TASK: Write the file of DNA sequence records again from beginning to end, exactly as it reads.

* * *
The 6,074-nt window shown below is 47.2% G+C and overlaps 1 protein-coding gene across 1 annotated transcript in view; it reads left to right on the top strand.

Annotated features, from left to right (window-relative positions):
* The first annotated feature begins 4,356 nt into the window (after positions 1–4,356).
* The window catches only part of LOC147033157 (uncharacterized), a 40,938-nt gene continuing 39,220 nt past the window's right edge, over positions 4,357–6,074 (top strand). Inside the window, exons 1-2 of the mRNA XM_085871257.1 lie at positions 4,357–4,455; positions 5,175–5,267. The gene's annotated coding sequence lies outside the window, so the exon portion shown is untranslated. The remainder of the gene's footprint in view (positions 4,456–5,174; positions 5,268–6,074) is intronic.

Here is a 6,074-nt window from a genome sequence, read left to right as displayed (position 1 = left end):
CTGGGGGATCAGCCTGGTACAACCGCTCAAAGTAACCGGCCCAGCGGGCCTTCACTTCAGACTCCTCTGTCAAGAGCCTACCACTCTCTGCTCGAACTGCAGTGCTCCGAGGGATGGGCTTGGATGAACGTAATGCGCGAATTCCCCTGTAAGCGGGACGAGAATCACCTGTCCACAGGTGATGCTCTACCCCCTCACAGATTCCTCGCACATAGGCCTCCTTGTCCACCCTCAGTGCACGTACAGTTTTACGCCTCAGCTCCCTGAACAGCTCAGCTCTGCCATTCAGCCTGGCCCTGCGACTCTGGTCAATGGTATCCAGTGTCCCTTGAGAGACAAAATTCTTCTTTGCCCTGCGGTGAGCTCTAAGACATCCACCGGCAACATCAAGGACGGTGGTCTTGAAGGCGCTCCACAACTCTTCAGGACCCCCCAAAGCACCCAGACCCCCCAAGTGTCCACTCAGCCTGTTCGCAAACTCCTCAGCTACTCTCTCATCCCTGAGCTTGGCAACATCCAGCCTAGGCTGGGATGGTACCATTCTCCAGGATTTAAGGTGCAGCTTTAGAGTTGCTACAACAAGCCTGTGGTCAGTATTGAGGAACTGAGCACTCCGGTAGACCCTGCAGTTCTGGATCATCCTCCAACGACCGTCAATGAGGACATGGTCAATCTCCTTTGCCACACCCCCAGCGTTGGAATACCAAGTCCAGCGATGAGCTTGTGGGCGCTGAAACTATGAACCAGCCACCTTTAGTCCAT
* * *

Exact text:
The 6,074-nt window shown below is 47.2% G+C and overlaps 1 protein-coding gene across 1 annotated transcript in view; it reads left to right on the top strand.

Annotated features, from left to right (window-relative positions):
* The first annotated feature begins 4,356 nt into the window (after positions 1–4,356).
* The window catches only part of LOC147033157 (uncharacterized), a 40,938-nt gene continuing 39,220 nt past the window's right edge, over positions 4,357–6,074 (top strand). Inside the window, exons 1-2 of the mRNA XM_085871257.1 lie at positions 4,357–4,455; positions 5,175–5,267. The gene's annotated coding sequence lies outside the window, so the exon portion shown is untranslated. The remainder of the gene's footprint in view (positions 4,456–5,174; positions 5,268–6,074) is intronic.

Here is a 6,074-nt window from a genome sequence, read left to right as displayed (position 1 = left end):
CTGGGGGATCAGCCTGGTACAACCGCTCAAAGTAACCGGCCCAGCGGGCCTTCACTTCAGACTCCTCTGTCAAGAGCCTACCACTCTCTGCTCGAACTGCAGTGCTCCGAGGGATGGGCTTGGATGAACGTAATGCGCGAATTCCCCTGTAAGCGGGACGAGAATCACCTGTCCACAGGTGATGCTCTACCCCCTCACAGATTCCTCGCACATAGGCCTCCTTGTCCACCCTCAGTGCACGTACAGTTTTACGCCTCAGCTCCCTGAACAGCTCAGCTCTGCCATTCAGCCTGGCCCTGCGACTCTGGTCAATGGTATCCAGTGTCCCTTGAGAGACAAAATTCTTCTTTGCCCTGCGGTGAGCTCTAAGACATCCACCGGCAACATCAAGGACGGTGGTCTTGAAGGCGCTCCACAACTCTTCAGGACCCCCCAAAGCACCCAGACCCCCCAAGTGTCCACTCAGCCTGTTCGCAAACTCCTCAGCTACTCTCTCATCCCTGAGCTTGGCAACATCCAGCCTAGGCTGGGATGGTACCATTCTCCAGGATTTAAGGTGCAGCTTTAGAGTTGCTACAACAAGCCTGTGGTCAGTATTGAGGAACTGAGCACTCCGGTAGACCCTGCAGTTCTGGATCATCCTCCAACGACCGTCAATGAGGACATGGTCAATCTCCTTTGCCACACCCCCAGCGTTGGAATACCAAGTCCAGCGATGAGCTTGTGGGCGCTGAAACTATGAACCAGCCACCTTTAGTCCAT